12. 2 points
    The suicide note left by Fidel Castro’s eldest son has rocked the Cuban nation this week, with the most astonishing revelation being the claim that Canadian Prime Minister Justin Trudeau was his half-brother and the son of the late Fidel Castro. http://whatsupic.com/index/cuba-justin-trudeau-fidel-castros-son/
  13. 2 points
  14. 2 points
    So today I had an interesting post on my twitter feed. A person looking to purchase a rights managed image for an add campaign. So I sent her my personal email via Message in order to get more details. i sent her a link to the image she wanted and ten minutes later BAM! https://fineartamerica.com/saleannouncement.html?id=9becce4a0811b1bc99e633e17bff67ee Kinda cool eh?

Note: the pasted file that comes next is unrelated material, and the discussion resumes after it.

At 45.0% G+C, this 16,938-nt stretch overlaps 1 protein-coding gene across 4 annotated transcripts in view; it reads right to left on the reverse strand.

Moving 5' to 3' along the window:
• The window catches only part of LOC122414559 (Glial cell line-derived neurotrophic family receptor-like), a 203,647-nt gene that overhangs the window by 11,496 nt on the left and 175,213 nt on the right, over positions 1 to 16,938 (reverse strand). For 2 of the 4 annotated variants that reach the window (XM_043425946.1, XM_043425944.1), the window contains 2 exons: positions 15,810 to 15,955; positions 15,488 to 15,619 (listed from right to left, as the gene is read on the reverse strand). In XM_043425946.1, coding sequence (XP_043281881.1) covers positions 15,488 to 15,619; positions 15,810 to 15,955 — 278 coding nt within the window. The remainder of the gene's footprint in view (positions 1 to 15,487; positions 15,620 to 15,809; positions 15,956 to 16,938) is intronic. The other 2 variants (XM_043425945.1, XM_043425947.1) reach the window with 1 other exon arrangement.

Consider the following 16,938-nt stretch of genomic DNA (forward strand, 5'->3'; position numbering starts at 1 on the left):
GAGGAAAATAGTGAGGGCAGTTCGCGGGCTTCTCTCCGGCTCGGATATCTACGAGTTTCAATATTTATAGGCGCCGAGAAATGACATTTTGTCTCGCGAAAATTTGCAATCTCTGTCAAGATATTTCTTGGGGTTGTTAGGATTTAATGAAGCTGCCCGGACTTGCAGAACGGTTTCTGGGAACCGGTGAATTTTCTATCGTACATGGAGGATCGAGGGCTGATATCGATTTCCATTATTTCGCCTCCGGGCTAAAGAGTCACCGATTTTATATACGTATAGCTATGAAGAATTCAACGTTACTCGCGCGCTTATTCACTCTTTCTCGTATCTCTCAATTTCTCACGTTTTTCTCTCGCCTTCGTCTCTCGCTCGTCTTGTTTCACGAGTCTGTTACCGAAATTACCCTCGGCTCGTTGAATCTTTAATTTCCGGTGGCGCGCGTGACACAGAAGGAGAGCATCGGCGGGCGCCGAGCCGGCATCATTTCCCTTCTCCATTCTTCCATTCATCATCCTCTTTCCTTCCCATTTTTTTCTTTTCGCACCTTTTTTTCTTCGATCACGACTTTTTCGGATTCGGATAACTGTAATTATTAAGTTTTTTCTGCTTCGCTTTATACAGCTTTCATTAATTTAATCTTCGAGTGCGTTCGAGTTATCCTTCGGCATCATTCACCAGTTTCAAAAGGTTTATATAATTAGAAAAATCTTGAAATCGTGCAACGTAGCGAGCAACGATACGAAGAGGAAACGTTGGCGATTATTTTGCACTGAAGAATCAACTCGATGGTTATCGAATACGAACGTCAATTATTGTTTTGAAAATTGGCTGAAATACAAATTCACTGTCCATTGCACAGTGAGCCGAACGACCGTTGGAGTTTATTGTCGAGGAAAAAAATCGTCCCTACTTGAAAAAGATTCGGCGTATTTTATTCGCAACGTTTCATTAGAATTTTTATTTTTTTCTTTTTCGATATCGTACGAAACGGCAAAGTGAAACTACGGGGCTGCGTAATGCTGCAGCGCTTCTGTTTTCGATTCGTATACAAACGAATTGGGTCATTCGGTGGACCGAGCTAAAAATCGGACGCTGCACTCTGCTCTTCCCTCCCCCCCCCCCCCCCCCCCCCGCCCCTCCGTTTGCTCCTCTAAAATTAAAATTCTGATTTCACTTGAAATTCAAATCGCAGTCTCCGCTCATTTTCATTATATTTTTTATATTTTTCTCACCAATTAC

15. 2 points
    Alex Jones is a fighter. He will kick their asses so hard that they will have to clear their throat to fart. They will wish to God they never tangled with Alex Jones.
  16. 2 points
    The perjury trap ...
  17. 2 points
  18. 2 points
    Heh. Why pick on InfoWars? Sure, it's often goofy, but it's really no more goofy than anything else. CNN, New York Times, Time. It's equal to or possibly a little less goofy that The View, Dan Rather and any of the former Democrat politicians and operatives who are now calling themselves "journalists" (like George Stephanopoulos, for example). Why single out InfoWars? MSK is supposed to be embarrassed by his goof balls while the other side reveres theirs and pretends that they're not good balls?
  19. 2 points